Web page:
For those who don't know, I have invested £60 in a trailer for my bicycle and as usual, I have been able to turn the mundane (come on, it is) into a learning experience.This is the first of two posts about my trailer experiences - I will write the next one when I have used it for a while and when I have had time to look at some of the physical details in terms of the space needed to move around with a trailer. First, what is "quaxing"? Well, the word came into being as a result of comments made by councillor Dick Quax from Auckland, New Zealand who suggested that nobody would lug their shopping home on the train.
As is with these things and the Internet, they gain a life of their own and so was coined the definition;
Quax, [verb; past: quaxed, present: quaxing] — to shop, in the western world, by means of walking, cycling or public transit.
|My new trailer - articulating at the seat stem.|
I first took the trailer out a couple of weeks ago (my first every ride with a trailer) and it was immediately obvious that I had to change my riding style and the limitations of the local cycling infrastructure were thrown into sharper relief. Despite being attached at the seat stem, the trailer turned the bicycle into a mini-articulated vehicle and although I could still manage fairly tight turns, the trailer doesn't quite follow the same line. By that I mean that the rear of the trailer swings out ever so slightly more than the wheels (overhang) and the trailer tracks inside the path of the bicycle (cut-in) - an identical dynamic to that of an articulated lorry. The immediate issue is therefore tight turns where there are also posts to avoid - classic UK cycle track territory! In fact, why have we got tight turns on cycle tracks at all, they are awful for towing a trailer on and that must mean that mobility scooter users have a crap time too,
Ride quality shows up too. The difference between a hand-laid cycle track and machine-laid carriageway is all too apparent with the trailer bouncing along the former. Further evidence (if any where needed) that all cycle tracks should be machine-laid for the comfort of all users. Ramps are another problem. Giving way to each side road is a pain in terms of bumping down and up ramps and this is made so much worse by wretched kerb upstands which are also a nightmare for mobility scooter and wheelchair users as well as those pushing buggies. All together now - "may your kerbs be flush and ramps gentle".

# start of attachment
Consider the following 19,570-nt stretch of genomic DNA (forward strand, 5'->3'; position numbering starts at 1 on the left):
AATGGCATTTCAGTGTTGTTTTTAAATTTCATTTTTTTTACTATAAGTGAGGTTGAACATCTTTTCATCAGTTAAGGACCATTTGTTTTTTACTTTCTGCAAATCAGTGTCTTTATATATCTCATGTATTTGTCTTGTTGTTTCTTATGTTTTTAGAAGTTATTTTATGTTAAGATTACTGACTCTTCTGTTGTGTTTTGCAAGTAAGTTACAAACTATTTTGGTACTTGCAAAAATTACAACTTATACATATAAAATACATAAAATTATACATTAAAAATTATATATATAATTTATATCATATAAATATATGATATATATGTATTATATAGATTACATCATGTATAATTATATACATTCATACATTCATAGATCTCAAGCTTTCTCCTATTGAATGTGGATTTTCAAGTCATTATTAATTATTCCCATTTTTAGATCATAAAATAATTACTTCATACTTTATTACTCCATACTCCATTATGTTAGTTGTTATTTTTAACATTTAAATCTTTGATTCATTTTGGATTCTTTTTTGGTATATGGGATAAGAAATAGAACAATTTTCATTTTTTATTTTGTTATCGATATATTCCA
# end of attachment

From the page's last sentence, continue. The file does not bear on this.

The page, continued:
On one of my trailer journeys, I have had to negotiate a staggered Toucan crossing. It is on my usual commute and at the best of times, I do try and time things so I can go around the island (only safe in one direction) to avoid the stagger. I can do the same with the trailer, but when going the other way (where one needs to use the island), I found that having to turn right and then left on the island to the second crossing, I couldn't actually reach the push-button without getting off. Again, a lesson in access for all.
|The combination is of course longer than the bike itself!|
|Door to door service with a biycle and trailer!|
I have enjoyed my first few weeks of advanced quaxing and when looking at it financially, I have so far made 8 trips (i.e. in a single direction). This is 8 trips of under 2 miles avoided by car, but which would not be possible on foot. I could have used the bus (at £1.50 per journey - £12 so far), but I would be subject to a timetable and the bicycle is proper door to door stuff, including being able to park next to the cricket pitch! So, the point to leave you with this week is had the places I cycled with the trailer been properly designed for all, then my trailer exploits would have been second nature and this is another great example of the "beyond the bicycle" concept of inclusivity.
For further insights into cargo cycling, then this blog by Krister Isaksson is well worth a read. Thanks to Dmitri Fedortchenko of Move By Bike for the link.